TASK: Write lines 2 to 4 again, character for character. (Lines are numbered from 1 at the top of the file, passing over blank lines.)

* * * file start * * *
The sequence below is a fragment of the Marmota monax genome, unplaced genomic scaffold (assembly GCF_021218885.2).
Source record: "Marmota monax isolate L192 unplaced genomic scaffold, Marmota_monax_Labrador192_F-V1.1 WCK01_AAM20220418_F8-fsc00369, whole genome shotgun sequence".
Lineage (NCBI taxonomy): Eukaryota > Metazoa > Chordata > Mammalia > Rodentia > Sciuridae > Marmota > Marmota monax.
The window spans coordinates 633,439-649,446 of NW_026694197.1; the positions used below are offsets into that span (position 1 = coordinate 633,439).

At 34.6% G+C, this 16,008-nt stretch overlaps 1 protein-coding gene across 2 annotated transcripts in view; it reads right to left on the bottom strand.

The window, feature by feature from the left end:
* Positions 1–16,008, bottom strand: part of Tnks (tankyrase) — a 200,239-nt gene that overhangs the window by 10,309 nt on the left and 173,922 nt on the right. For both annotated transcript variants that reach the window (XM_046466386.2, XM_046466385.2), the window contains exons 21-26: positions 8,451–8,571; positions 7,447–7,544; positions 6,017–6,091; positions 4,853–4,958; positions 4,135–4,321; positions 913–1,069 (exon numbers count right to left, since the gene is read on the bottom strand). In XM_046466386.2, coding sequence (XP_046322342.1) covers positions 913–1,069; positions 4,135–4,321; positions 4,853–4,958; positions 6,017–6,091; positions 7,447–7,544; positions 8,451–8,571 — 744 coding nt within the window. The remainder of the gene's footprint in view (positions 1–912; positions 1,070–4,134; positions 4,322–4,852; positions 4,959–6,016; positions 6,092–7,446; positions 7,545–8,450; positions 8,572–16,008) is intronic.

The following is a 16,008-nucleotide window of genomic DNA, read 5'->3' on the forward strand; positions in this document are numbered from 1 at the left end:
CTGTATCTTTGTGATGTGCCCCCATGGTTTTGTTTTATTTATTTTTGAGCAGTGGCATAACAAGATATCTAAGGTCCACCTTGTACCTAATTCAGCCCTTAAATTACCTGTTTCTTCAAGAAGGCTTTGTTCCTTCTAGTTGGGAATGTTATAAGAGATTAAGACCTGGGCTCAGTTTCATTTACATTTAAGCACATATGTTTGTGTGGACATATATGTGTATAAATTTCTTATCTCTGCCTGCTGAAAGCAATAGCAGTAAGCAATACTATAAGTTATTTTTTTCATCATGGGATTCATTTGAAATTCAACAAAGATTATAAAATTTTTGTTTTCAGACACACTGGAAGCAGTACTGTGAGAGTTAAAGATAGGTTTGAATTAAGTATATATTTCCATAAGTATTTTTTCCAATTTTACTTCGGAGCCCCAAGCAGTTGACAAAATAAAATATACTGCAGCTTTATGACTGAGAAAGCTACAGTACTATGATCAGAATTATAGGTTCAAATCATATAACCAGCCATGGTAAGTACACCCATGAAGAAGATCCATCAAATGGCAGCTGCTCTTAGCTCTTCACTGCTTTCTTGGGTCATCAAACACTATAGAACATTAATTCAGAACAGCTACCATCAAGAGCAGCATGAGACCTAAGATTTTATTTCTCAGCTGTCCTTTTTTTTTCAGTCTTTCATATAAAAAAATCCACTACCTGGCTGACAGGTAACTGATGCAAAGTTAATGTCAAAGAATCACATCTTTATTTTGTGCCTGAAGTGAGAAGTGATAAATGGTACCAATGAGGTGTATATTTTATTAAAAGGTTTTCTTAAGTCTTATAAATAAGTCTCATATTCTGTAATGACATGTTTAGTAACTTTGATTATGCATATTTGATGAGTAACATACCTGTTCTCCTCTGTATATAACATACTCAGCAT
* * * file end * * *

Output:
Source record: "Marmota monax isolate L192 unplaced genomic scaffold, Marmota_monax_Labrador192_F-V1.1 WCK01_AAM20220418_F8-fsc00369, whole genome shotgun sequence".
Lineage (NCBI taxonomy): Eukaryota > Metazoa > Chordata > Mammalia > Rodentia > Sciuridae > Marmota > Marmota monax.
The window spans coordinates 633,439-649,446 of NW_026694197.1; the positions used below are offsets into that span (position 1 = coordinate 633,439).